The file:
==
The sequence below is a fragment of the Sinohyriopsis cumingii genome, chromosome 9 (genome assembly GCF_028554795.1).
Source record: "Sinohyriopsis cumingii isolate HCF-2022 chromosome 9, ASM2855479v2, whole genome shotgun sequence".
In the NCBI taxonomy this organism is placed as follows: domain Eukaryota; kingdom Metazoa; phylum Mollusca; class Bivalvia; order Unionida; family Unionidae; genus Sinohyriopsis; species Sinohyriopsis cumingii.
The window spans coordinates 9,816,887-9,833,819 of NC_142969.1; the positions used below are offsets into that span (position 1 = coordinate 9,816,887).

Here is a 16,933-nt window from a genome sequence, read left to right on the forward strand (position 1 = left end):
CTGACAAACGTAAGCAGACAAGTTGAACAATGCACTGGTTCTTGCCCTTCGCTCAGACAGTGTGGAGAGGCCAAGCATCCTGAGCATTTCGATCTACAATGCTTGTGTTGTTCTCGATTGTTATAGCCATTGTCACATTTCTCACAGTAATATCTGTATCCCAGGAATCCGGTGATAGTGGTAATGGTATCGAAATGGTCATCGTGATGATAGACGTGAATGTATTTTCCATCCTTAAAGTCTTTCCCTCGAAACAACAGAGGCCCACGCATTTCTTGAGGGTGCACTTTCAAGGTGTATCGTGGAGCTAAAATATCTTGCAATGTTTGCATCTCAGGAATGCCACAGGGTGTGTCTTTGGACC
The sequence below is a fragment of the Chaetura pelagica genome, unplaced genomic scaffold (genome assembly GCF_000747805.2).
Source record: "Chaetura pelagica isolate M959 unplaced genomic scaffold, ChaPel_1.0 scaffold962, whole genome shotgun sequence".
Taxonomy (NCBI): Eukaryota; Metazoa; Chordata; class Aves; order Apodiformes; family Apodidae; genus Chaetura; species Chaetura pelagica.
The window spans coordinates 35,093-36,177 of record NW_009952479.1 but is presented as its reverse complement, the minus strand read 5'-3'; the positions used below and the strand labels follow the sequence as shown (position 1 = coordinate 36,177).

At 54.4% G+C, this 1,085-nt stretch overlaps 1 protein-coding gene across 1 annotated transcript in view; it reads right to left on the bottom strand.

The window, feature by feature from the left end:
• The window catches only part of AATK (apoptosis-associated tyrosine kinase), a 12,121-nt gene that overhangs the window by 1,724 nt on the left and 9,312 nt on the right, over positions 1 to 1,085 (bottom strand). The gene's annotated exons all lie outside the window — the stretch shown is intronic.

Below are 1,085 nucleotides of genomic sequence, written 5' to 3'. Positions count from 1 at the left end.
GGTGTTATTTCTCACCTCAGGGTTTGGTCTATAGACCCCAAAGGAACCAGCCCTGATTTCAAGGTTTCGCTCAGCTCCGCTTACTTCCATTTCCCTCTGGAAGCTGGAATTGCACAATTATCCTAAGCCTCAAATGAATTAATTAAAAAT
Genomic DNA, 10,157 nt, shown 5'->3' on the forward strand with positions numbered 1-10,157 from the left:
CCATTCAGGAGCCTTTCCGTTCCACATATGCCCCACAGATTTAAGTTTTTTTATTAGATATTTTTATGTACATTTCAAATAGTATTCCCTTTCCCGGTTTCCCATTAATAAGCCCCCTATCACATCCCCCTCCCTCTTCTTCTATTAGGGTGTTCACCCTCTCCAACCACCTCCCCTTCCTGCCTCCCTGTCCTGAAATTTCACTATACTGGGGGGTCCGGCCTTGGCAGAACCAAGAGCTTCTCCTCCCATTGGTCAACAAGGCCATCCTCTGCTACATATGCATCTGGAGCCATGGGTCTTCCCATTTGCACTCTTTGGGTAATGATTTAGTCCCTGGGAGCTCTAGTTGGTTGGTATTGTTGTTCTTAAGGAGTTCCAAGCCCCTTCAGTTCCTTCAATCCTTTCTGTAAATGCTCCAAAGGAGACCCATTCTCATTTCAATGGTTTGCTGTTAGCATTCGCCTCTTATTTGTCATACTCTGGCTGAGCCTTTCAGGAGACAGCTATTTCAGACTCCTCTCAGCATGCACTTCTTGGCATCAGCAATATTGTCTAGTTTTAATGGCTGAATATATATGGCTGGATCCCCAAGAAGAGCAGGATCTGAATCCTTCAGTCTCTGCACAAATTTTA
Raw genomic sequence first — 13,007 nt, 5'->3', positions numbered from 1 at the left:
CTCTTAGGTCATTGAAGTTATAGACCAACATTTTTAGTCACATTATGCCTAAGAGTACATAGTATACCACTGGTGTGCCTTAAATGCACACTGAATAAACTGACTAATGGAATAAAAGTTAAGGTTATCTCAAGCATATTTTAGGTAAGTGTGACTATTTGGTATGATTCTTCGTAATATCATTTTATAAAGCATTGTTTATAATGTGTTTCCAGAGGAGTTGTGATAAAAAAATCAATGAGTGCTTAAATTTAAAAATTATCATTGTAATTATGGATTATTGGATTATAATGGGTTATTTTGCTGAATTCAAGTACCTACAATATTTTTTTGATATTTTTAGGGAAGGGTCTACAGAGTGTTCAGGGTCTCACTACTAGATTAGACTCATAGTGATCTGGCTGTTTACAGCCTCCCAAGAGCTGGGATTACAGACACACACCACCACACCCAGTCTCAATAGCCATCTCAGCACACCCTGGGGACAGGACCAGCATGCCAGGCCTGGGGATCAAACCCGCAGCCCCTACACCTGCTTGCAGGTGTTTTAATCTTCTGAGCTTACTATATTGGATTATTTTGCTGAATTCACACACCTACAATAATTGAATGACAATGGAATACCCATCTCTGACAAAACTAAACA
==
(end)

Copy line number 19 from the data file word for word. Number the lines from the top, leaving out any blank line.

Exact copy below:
CTCTTAGGTCATTGAAGTTATAGACCAACATTTTTAGTCACATTATGCCTAAGAGTACATAGTATACCACTGGTGTGCCTTAAATGCACACTGAATAAACTGACTAATGGAATAAAAGTTAAGGTTATCTCAAGCATATTTTAGGTAAGTGTGACTATTTGGTATGATTCTTCGTAATATCATTTTATAAAGCATTGTTTATAATGTGTTTCCAGAGGAGTTGTGATAAAAAAATCAATGAGTGCTTAAATTTAAAAATTATCATTGTAATTATGGATTATTGGATTATAATGGGTTATTTTGCTGAATTCAAGTACCTACAATATTTTTTTGATATTTTTAGGGAAGGGTCTACAGAGTGTTCAGGGTCTCACTACTAGATTAGACTCATAGTGATCTGGCTGTTTACAGCCTCCCAAGAGCTGGGATTACAGACACACACCACCACACCCAGTCTCAATAGCCATCTCAGCACACCCTGGGGACAGGACCAGCATGCCAGGCCTGGGGATCAAACCCGCAGCCCCTACACCTGCTTGCAGGTGTTTTAATCTTCTGAGCTTACTATATTGGATTATTTTGCTGAATTCACACACCTACAATAATTGAATGACAATGGAATACCCATCTCTGACAAAACTAAACA